Matters related to our former Newark, New Jersey Terminal and the Lower Passaic River.

In 2004, the United States Environmental Protection Agency (“EPA”) issued General Notice Letters (“GNL”) to over 100 entities, including us, alleging that they are PRPs at the Diamond Alkali Superfund Site (“Superfund Site”), which includes the former Diamond Shamrock Corporation manufacturing facility located at 80-120 Lister Ave. in Newark, New Jersey and a 17-mile stretch of the Passaic River from Dundee Dam to the Newark Bay and its tributaries (the Lower Passaic River Study Area or “LPRSA”). In May 2007, over 70 GNL recipients, including us, entered into an Administrative Settlement Agreement and Order on Consent (“AOC”) with the EPA to perform a Remedial Investigation and Feasibility Study (“RI/FS”) for the LPRSA, which is intended to address the investigation and evaluation of alternative remedial actions with respect to alleged damages to the LPRSA. Many of the parties to the AOC, including us, are also members of a Cooperating Parties Group (“CPG”). The CPG agreed to an interim allocation formula for purposes of allocating the costs to complete the RI/FS among its members, with the understanding that this interim allocation formula is not binding on the parties in terms of any potential liability for the costs to remediate the LPRSA. The CPG submitted to the EPA its draft RI/FS in 2015, which sets forth various alternatives for remediating the entire 17 miles of the LPRSA. In October 2018, the EPA issued a letter directing the CPG to prepare a streamlined feasibility study for just the upper 9-miles of the LPRSA based on an iterative approach using adaptive management strategies. On December 4, 2020, The CPG submitted a Final Draft Interim Remedy Feasibility Study (“IR/FS”) to the EPA which identifies various targeted dredge and cap alternatives for the upper 9-miles of the LPRSA. On December 11, 2020, EPA conditionally approved the CPG’s IR/FS for the upper 9-miles of the LPRSA, which recognizes that interim actions and adaptive management may be appropriate before deciding a final remedy.  It is anticipated that EPA will issue a proposed plan for an interim remedy for the upper 9-miles, which will be published for public comment.  Subject to EPA’s response to any comments and/or objections received, it is anticipated that EPA will issue a Record of Decision (“ROD”) for an interim remedy for the upper 9-mile portion of the LPRSA in 2021 (“Upper 9-mile IR ROD”).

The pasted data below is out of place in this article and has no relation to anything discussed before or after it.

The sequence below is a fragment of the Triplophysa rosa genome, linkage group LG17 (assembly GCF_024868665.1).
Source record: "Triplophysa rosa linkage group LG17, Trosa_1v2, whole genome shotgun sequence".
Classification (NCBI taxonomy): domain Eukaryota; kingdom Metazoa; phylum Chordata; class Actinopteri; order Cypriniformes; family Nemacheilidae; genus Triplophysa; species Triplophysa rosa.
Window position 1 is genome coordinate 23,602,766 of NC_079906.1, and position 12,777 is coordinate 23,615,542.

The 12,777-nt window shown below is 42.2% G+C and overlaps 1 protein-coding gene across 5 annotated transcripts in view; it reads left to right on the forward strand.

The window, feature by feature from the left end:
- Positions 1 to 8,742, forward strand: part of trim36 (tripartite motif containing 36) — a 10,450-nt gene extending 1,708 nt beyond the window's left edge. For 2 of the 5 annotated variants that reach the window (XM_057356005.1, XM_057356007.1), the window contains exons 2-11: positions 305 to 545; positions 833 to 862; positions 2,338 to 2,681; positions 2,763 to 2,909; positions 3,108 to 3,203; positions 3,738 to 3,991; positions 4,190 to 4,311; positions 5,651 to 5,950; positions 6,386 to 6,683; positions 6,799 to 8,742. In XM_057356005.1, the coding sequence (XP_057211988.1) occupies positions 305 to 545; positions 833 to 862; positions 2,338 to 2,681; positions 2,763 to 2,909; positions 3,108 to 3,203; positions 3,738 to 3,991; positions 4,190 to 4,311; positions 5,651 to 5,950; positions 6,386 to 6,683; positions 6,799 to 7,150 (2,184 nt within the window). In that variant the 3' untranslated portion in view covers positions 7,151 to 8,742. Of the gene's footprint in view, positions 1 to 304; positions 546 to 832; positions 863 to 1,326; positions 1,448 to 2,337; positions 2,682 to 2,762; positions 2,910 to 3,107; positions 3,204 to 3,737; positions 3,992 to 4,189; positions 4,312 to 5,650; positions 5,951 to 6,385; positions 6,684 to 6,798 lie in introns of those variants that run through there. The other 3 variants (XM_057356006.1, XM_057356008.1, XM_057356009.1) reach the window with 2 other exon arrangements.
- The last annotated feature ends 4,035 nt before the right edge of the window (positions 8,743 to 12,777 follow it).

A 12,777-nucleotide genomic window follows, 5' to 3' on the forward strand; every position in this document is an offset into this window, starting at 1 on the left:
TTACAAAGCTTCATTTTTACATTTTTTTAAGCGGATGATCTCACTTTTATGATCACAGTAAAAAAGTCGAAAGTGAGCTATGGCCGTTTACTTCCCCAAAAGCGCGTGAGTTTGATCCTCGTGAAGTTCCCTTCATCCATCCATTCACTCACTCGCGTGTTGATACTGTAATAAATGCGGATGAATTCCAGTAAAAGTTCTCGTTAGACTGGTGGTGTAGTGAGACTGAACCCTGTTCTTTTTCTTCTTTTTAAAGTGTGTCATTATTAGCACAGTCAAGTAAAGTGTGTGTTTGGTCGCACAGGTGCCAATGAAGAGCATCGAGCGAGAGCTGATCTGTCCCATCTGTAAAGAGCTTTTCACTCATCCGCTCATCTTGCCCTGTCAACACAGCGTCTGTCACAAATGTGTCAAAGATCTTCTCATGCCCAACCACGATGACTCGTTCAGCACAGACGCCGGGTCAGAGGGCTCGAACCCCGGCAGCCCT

In addition to the RI/FS activities, other actions relating to the investigation and/or remediation of the LPRSA have proceeded as follows. First, in June 2012, certain members of the CPG entered into an Administrative Settlement Agreement and Order on Consent (“10.9 AOC”) with the EPA to perform certain remediation activities, including removal and capping of sediments at the river mile 10.9 area and certain testing. The EPA also issued a Unilateral Order to Occidental Chemical Corporation (“Occidental”),